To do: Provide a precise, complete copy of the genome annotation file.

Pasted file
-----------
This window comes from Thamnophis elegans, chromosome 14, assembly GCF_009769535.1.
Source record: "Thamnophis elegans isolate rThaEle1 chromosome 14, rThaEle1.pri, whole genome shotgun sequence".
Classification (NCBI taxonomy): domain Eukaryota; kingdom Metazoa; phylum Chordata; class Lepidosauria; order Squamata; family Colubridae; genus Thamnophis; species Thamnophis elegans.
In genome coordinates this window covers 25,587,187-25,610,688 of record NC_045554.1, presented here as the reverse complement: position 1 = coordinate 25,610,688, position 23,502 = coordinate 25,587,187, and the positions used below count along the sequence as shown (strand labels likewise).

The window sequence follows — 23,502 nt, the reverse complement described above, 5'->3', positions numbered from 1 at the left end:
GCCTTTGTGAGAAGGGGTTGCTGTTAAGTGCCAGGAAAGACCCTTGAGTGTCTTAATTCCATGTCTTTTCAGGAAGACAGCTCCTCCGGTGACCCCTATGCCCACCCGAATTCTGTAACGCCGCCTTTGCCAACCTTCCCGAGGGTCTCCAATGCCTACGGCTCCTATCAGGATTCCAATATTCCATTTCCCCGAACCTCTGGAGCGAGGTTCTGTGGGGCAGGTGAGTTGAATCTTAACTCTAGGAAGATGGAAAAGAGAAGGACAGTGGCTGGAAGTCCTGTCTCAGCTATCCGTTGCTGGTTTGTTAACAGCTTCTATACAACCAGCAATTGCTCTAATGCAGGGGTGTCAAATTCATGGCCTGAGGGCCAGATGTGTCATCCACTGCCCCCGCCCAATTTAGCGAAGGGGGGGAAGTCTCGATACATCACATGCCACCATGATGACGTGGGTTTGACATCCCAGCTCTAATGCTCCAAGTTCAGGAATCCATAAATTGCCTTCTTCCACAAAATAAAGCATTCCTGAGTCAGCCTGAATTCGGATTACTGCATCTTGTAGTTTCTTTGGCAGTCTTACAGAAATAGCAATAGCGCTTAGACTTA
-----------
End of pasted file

This window comes from Thamnophis elegans, chromosome 14, assembly GCF_009769535.1.
Source record: "Thamnophis elegans isolate rThaEle1 chromosome 14, rThaEle1.pri, whole genome shotgun sequence".
Classification (NCBI taxonomy): domain Eukaryota; kingdom Metazoa; phylum Chordata; class Lepidosauria; order Squamata; family Colubridae; genus Thamnophis; species Thamnophis elegans.
In genome coordinates this window covers 25,587,187-25,610,688 of record NC_045554.1, presented here as the reverse complement: position 1 = coordinate 25,610,688, position 23,502 = coordinate 25,587,187, and the positions used below count along the sequence as shown (strand labels likewise).

The window sequence follows — 23,502 nt, the reverse complement described above, 5'->3', positions numbered from 1 at the left end:
GCCTTTGTGAGAAGGGGTTGCTGTTAAGTGCCAGGAAAGACCCTTGAGTGTCTTAATTCCATGTCTTTTCAGGAAGACAGCTCCTCCGGTGACCCCTATGCCCACCCGAATTCTGTAACGCCGCCTTTGCCAACCTTCCCGAGGGTCTCCAATGCCTACGGCTCCTATCAGGATTCCAATATTCCATTTCCCCGAACCTCTGGAGCGAGGTTCTGTGGGGCAGGTGAGTTGAATCTTAACTCTAGGAAGATGGAAAAGAGAAGGACAGTGGCTGGAAGTCCTGTCTCAGCTATCCGTTGCTGGTTTGTTAACAGCTTCTATACAACCAGCAATTGCTCTAATGCAGGGGTGTCAAATTCATGGCCTGAGGGCCAGATGTGTCATCCACTGCCCCCGCCCAATTTAGCGAAGGGGGGGAAGTCTCGATACATCACATGCCACCATGATGACGTGGGTTTGACATCCCAGCTCTAATGCTCCAAGTTCAGGAATCCATAAATTGCCTTCTTCCACAAAATAAAGCATTCCTGAGTCAGCCTGAATTCGGATTACTGCATCTTGTAGTTTCTTTGGCAGTCTTACAGAAATAGCAATAGCGCTTAGACTTA